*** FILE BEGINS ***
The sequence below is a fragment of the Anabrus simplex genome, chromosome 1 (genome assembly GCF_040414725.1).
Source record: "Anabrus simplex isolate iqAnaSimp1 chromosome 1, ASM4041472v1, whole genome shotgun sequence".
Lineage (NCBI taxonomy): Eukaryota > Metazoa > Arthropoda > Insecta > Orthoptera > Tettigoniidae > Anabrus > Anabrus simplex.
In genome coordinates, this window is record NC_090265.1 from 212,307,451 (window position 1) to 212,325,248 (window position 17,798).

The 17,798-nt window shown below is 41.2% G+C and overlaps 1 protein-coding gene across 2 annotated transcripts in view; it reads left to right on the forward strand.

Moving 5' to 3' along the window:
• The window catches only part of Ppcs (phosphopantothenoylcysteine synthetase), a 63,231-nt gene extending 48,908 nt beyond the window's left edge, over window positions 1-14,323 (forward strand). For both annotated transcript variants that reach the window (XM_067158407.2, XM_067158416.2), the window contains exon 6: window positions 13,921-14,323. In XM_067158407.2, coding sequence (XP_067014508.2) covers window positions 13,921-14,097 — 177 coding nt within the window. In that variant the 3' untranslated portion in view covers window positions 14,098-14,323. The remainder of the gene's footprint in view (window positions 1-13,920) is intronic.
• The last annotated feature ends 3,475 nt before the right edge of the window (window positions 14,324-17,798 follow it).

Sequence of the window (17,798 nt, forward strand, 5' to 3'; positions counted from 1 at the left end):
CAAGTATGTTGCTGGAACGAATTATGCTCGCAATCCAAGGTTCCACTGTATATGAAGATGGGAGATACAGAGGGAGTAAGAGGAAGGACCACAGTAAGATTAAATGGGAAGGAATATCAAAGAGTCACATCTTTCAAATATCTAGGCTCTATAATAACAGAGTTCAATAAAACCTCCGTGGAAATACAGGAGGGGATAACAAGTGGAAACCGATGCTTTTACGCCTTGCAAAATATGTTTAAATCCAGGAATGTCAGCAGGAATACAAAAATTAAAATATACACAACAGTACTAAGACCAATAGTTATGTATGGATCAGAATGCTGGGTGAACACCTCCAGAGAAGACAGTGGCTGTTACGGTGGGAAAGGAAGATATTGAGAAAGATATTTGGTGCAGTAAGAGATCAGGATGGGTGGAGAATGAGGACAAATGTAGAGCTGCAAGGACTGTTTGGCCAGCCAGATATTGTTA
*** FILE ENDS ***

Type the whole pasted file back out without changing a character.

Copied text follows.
The sequence below is a fragment of the Anabrus simplex genome, chromosome 1 (genome assembly GCF_040414725.1).
Source record: "Anabrus simplex isolate iqAnaSimp1 chromosome 1, ASM4041472v1, whole genome shotgun sequence".
Lineage (NCBI taxonomy): Eukaryota > Metazoa > Arthropoda > Insecta > Orthoptera > Tettigoniidae > Anabrus > Anabrus simplex.
In genome coordinates, this window is record NC_090265.1 from 212,307,451 (window position 1) to 212,325,248 (window position 17,798).

The 17,798-nt window shown below is 41.2% G+C and overlaps 1 protein-coding gene across 2 annotated transcripts in view; it reads left to right on the forward strand.

Moving 5' to 3' along the window:
• The window catches only part of Ppcs (phosphopantothenoylcysteine synthetase), a 63,231-nt gene extending 48,908 nt beyond the window's left edge, over window positions 1-14,323 (forward strand). For both annotated transcript variants that reach the window (XM_067158407.2, XM_067158416.2), the window contains exon 6: window positions 13,921-14,323. In XM_067158407.2, coding sequence (XP_067014508.2) covers window positions 13,921-14,097 — 177 coding nt within the window. In that variant the 3' untranslated portion in view covers window positions 14,098-14,323. The remainder of the gene's footprint in view (window positions 1-13,920) is intronic.
• The last annotated feature ends 3,475 nt before the right edge of the window (window positions 14,324-17,798 follow it).

Sequence of the window (17,798 nt, forward strand, 5' to 3'; positions counted from 1 at the left end):
CAAGTATGTTGCTGGAACGAATTATGCTCGCAATCCAAGGTTCCACTGTATATGAAGATGGGAGATACAGAGGGAGTAAGAGGAAGGACCACAGTAAGATTAAATGGGAAGGAATATCAAAGAGTCACATCTTTCAAATATCTAGGCTCTATAATAACAGAGTTCAATAAAACCTCCGTGGAAATACAGGAGGGGATAACAAGTGGAAACCGATGCTTTTACGCCTTGCAAAATATGTTTAAATCCAGGAATGTCAGCAGGAATACAAAAATTAAAATATACACAACAGTACTAAGACCAATAGTTATGTATGGATCAGAATGCTGGGTGAACACCTCCAGAGAAGACAGTGGCTGTTACGGTGGGAAAGGAAGATATTGAGAAAGATATTTGGTGCAGTAAGAGATCAGGATGGGTGGAGAATGAGGACAAATGTAGAGCTGCAAGGACTGTTTGGCCAGCCAGATATTGTTA